Kang et al. [32] also investigated the gel entrapment of alum sludge for As removal. Raw and pretreated alum sludges (calcined at 300 °C for 24 h) were added into 2% sodium alginate, 2% sodium alginate and 1.5% polyvinyl alcohol (PVA), respectively. In total, four kinds of mixtures were dropped into 0.1 M CaCl2·2H2O solution and hardened for 48 h. The resultant pellets were dried at 25 °C for 4 h and the raw alum sludge-based sorbents were calcined at 300 °C for 3 h. Results indicated that the calcination of alginate beads could enhance the surface area greatly and also overcome the slow adsorption kinetics of a bead type adsorbent.

2.3. Newly Emerged WTRs Granulation Technique

2.3.1. Natural Curing

In a recent study carried out by Gao et al. [33], a sustainable non-combustion granulation technique for the production of WTRs-based CWs substrate was investigated. The study aimed to overcome the energy consuming problem of the sintering process. Waterworks sludge and aluminum slag were subjected to thermal pretreatment at 105 °C for 2 h. Thereafter, waterworks sludge, aluminum slag, gypsum, silica and maifan were evenly mixed with the ratio of 4:4:10:1:1. NaOH solution (1 mol/L) was continuously added, and the mixture was uniformly stirred to obtain a spherical granularity. The resultant pellets were naturally dried for 2 h and then oven dried at 105 °C for 2 h. Static P adsorption trials suggested that 95% P was removed from the simulated phosphorus-containing wastewater.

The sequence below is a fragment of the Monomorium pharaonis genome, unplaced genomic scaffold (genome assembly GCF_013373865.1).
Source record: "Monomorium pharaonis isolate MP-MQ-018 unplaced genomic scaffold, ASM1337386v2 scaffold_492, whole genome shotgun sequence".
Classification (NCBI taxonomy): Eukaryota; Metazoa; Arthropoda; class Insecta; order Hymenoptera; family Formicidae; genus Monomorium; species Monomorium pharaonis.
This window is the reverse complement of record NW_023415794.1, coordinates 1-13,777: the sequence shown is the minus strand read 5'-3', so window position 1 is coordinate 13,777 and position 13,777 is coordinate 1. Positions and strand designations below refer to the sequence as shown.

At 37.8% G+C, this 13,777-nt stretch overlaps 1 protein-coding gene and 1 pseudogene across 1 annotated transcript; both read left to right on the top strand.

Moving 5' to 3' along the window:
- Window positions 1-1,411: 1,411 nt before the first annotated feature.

2.3.2. Freeze–Thaw Process

In another recent study reported by Li et al. [16], alum sludge was granulated by a freeze–thaw method and the products were applied for P removal. Powdery alum sludge was added into PVA solution and mixed thoroughly. The mixtures were frozen at −20 °C for 12 h and thawed at room temperature for 4 h; this freeze–thaw process was repeated for three cycles. Finally, the resulting samples were washed and air-dried naturally. Results showed that granulation reduced the leaching and bioaccessibility of most metals within the raw alum sludge. Batch adsorption trials indicated that the P adsorption capacity of the granules was 23.34 mg/g.

3. Discussion

3.1. Classification of WTRs Granulation

Figure 2 illustrated the classification of WTRs granulation. From the outermost to the inner annulus, they were classified by pelleting technique, target pollutant, granulation method and reported years. It can be seen that, among the 14 investigations in the literature, 8 studies employed sintering technology, 4 studies employed gel entrapment method, and 2 studies employed novel methods i.e., freeze–thaw process, and natural curing.